Sunday, 19 July 2015

BIMming, Part One

Building, Integrating, Motivating Through Service
Hello.

A little over a month ago, I went to Barbados for a week. On four of the seven days, I participated in the 29th Annual Rotaract District 7030 Conference.

I admit that I was a bit skeptical about this year’s Conference given some last minute notices, impersonal and tardy email responses, and the non-existent vibes. I mean, that newsletter had, like, no personality! But, having spent time, energy and monies in preparation for the trip, I had to pull up my big-boy boxer-briefs and approach the entire experience with an open mind. My approach worked as I thoroughly enjoyed Conference and didn't allow any of the negative goings-on to affect me much.

Enough rambling. Read, enjoy, comment and come back again.

Training Sessions, an Assembly and PDG Elwin

This year's District Assembly wasn't a drawn out affair. Quick was the word from adopting the minutes to Director’s reports to paying District dues to voting. I didn't fall asleep this year and that’s a huge compliment.

Then, there were the actual training sessions. These were spread over a three-day period. My brain wasn't saturated with too much information at the end of any given day, which meant a less lethargic and more enthusiastic Garvin all around.

I loved that Rotaractors from those Clubs that were exemplar throughout the District facilitated most sessions. It gave a "if they could do it, so could my club" vibe to the proceedings, which was appreciated. And it was nice to learn about other clubs and the methods they employed to successfully plan and execute their projects.  

On the last day of training, my club turned facilitators. We were asked to present on planning the inaugural District Leadership Training 2014. (As it turns out, there’s a draft about DLT that I never got around to posting….) There was an ice-breaker activity that involved balloons, markers and the moniker, “Chocolate Thunder”. I was proud to stand together with my club and address our peers, and actually have them participate, ask questions and show genuine interest. Even the one guy nodding off at the 45-minute mark didn't faze us.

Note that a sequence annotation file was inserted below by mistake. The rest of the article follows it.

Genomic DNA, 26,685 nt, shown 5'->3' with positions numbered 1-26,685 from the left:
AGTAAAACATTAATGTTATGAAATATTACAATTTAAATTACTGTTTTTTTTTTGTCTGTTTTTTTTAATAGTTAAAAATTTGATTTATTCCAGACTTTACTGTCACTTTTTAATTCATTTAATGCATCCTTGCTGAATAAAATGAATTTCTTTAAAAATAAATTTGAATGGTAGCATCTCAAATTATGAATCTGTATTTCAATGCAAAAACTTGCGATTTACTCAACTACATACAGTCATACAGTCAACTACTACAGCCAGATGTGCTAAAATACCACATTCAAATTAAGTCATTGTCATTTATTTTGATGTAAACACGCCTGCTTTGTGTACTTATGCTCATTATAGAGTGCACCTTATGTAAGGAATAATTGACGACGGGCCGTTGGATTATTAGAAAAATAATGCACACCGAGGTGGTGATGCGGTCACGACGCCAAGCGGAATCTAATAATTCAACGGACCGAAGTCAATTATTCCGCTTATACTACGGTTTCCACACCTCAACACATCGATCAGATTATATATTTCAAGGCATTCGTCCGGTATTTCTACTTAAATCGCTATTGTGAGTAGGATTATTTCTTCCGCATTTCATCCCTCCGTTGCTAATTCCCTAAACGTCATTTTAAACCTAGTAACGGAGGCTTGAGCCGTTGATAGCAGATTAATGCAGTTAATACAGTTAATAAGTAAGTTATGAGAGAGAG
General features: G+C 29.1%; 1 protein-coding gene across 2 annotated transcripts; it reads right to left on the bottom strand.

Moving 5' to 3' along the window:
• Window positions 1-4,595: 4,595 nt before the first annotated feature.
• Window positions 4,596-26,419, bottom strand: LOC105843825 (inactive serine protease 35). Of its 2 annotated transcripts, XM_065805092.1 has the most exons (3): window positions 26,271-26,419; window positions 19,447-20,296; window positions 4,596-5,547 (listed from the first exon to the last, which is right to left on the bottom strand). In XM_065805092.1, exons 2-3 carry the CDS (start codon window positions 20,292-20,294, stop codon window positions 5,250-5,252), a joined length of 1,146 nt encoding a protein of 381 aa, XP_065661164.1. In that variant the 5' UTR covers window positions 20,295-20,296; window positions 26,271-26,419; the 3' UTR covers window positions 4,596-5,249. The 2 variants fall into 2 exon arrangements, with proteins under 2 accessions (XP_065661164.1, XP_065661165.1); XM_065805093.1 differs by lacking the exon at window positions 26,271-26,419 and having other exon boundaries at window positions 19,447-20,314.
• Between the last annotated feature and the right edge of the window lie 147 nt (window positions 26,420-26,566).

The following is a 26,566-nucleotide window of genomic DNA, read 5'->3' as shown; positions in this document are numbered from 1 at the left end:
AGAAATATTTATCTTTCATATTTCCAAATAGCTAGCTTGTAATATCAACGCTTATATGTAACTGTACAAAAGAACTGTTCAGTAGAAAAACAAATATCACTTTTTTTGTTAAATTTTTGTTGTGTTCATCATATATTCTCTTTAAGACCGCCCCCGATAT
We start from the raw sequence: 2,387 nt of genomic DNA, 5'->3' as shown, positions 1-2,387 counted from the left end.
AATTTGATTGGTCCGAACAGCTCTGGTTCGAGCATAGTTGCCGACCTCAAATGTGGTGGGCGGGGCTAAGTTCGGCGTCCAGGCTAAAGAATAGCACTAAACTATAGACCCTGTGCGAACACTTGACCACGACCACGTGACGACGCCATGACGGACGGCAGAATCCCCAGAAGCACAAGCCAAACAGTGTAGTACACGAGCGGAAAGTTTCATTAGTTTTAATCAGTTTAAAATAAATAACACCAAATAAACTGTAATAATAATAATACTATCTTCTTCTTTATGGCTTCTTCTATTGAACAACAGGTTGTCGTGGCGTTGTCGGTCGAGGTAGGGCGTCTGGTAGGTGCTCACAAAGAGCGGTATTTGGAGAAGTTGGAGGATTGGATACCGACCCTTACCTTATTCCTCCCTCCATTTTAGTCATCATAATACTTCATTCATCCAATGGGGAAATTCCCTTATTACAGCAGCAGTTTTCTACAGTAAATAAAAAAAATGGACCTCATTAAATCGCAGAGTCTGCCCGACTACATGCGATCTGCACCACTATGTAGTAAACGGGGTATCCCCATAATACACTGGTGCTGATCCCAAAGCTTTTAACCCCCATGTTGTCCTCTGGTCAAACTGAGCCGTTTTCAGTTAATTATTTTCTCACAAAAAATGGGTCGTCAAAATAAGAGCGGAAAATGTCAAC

After his presentation on the very first day, I wanted nothing more than to shrink PDG Elwin and put him in my shirt pocket. Don't worry, it's totally normal, especially when I really admire someone. Anyway, he was able to put so much of his fun personality into his discussion on the relationship between Rotary and Rotaract without it devolving into a bad comedy show. He maintained the seriousness of the topic and his message. I left with a better understanding of the Rotary-Rotaract dynamic and the responsibility of both parties in sustaining the relationship. I tend to reference his points whenever the opportunity presents itself.

A Sprinkle of Sugar, Oistins by One, Otherworldly Harrison and The Jolly Roger

The Outings & Fellowship Limes are a staple at any Rotaract gathering, and this year didn't disappoint.

There was Sugar Ultra Lounge on Thursday night. We danced to every genre of music, and yours truly, spilled his drink on some girl in a denim jumpsuit. Oops! After apologizing and giving her my cutest of smiles, she stalked off, cursing my very existence. How rude!

We hit up the fishing village of Oistins on Friday; people, sheds and BBQ fish galore! I had the dolphin, which reminded me of the time I cried during Free Willy, a movie about a whale. And because Rotaractors train hard and party harder, they just had to take over de people dem pavement and stage, where they sang, among other ditties, ‘Like Ah Boss’ at the top of their lungs.

On Saturday afternoon, we went spelunking at Harrison’s Cave. We didn't actually crawl around a cave system on our knees with pick-axes and helmet lights. Instead, we were treated to a 30-minute tour in a tram. Although I fell asleep during the informational video (I had just eaten), I made sure to stay awake for the actual tour.

My God, inside the Caves were magical! The twisted limestone formations, stalagmites and stalactites, underground streams and waterfalls, eerie, unnatural lighting and drip-drop from the cavernous ceiling gave the Caves an otherworldly feel. I was reminded of The Lord of the Rings and The Hobbit film trilogies. I whispered improvised tales of elves, dwarves and other mythical creatures. Thranduil rolling up on his reindeer would have been the only thing that would have made the experience better.
Saturday evening was reserved for the pirate-themed Theme Party. The Conference Committee had promised that their Theme Party would be different. And did they ever deliver on that promise!